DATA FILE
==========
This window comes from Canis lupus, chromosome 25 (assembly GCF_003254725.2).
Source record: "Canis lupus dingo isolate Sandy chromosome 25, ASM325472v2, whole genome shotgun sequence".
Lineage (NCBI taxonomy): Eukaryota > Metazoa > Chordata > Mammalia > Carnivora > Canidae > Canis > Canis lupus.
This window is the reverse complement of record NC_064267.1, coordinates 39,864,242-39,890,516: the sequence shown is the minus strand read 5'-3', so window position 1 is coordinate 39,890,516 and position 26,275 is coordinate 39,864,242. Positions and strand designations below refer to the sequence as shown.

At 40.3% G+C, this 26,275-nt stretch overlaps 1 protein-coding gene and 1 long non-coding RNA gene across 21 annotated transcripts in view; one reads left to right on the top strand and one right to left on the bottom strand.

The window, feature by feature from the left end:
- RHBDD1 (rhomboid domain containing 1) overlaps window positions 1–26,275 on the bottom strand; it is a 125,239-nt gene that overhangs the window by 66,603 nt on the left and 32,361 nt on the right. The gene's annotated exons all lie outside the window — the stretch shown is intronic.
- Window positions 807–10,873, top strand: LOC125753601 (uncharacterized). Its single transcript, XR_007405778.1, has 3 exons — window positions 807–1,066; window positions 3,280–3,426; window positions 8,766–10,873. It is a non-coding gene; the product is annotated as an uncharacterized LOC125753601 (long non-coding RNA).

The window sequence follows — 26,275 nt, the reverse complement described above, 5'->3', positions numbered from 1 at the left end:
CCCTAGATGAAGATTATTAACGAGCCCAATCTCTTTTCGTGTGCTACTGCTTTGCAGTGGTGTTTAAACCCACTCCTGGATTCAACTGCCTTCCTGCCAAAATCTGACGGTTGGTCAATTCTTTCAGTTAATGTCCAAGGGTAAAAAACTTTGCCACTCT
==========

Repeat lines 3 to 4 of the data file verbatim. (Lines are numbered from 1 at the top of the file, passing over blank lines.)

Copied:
Lineage (NCBI taxonomy): Eukaryota > Metazoa > Chordata > Mammalia > Carnivora > Canidae > Canis > Canis lupus.
This window is the reverse complement of record NC_064267.1, coordinates 39,864,242-39,890,516: the sequence shown is the minus strand read 5'-3', so window position 1 is coordinate 39,890,516 and position 26,275 is coordinate 39,864,242. Positions and strand designations below refer to the sequence as shown.